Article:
The United Nations has designated September 18 as International Equal Pay Day. This recognition is an intentional focus on the disparities of the pay between women and men for work of equal value, where the work requires equal or more skill, effort, responsibility and working conditions.
The demand for equal pay is consistent with the foundational principles of human rights that are captured in the preamble of the Ontario Human Rights Code. In particular, to recognize the dignity and worth of every person and to provide for equal rights and opportunities without discrimination that is contrary to law, dignity and justice. That is why International Equal Pay Day should be celebrated by everyone.
The U.N. estimates that across the world, the gender pay gap is around 20 per cent. It explains that “gender equality and the empowerment of women and girls continue to be held back owing to the persistence of historical and structural unequal power relations between women and men...”
In 1987, Ontario enacted the Pay Equity Act to recognize the value of women’s work and eliminating gender discrimination. Many employers in the private and public sector including government have a positive obligation to close the pay equity gap. Statistics Canada data shows that the average pay gap for women in Ontario is on average 25 per cent. The Ontario Equal Pay Coalition explains that the gap is much wider for racialized women, women with disabilities, Indigenous women and immigrants. Across all sectors in employment – the boardrooms, factory floors, hospitals, and even in birthing services, women continue to earn less than men for the same work.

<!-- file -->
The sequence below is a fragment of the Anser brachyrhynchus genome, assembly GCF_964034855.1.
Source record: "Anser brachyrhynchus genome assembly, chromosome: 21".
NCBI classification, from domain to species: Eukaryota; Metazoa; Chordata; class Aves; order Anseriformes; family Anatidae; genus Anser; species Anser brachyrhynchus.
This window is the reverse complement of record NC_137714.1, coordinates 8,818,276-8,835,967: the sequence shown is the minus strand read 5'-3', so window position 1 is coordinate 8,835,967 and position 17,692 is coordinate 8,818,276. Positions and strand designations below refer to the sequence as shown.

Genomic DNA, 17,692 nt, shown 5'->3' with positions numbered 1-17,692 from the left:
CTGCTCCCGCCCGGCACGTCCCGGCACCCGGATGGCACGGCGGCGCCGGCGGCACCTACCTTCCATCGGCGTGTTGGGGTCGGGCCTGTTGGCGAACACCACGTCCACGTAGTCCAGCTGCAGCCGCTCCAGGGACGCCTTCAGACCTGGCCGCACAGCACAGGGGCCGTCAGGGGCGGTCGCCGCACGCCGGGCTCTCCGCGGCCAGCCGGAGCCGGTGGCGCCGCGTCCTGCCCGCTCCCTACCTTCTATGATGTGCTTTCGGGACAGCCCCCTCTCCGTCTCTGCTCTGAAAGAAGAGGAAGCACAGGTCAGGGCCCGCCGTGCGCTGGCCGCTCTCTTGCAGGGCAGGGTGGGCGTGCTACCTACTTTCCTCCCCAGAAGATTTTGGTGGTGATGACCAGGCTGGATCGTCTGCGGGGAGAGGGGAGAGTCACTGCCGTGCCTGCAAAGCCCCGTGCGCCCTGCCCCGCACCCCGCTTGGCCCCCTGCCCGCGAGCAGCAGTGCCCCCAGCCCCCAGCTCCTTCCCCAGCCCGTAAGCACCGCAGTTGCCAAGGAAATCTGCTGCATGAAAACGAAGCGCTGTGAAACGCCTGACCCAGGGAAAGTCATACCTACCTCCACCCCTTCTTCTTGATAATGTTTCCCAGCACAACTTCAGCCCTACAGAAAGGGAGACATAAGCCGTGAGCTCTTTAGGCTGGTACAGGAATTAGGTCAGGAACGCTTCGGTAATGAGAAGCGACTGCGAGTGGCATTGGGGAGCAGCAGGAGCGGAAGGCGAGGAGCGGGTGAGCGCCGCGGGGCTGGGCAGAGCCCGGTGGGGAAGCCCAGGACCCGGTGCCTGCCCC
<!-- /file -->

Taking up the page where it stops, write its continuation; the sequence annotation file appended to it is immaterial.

The case of Ontario (Health) v Association of Ontario Midwives is a good example of how challenging the fight for pay equity has been. In a 2018 decision, the Human Rights Tribunal of Ontario (HRTO) found that Ontario midwives had experienced systemic gender discrimination in wage compensation from 2005 to 2013. In 2019, the HRTO ordered the government to take steps to end midwives’ gender wage gap. The government appealed the HRTO decision, first to the Ontario Divisional Court and then at the Court of Appeal.
The systemic and long historical nature of this case warranted the intervention of the Ontario Human Rights Commission (OHRC) to deal with systemic discrimination. In June 2022, the Court of Appeal affirmed the HRTO and the Div. Court decisions. In August 2022, Ontario indicated it will not seek leave to appeal this decision to the Supreme Court of Canada.
Like the enactment of the Pay Equity Act in 1987, this was unprecedented and is an advancement for pay equity in Ontario. While this is a small win to celebrate, attaining pay equity is still an ongoing struggle. The elimination of the gender pay equity gap must be a concerted effort by the government, the private sectors and every employer.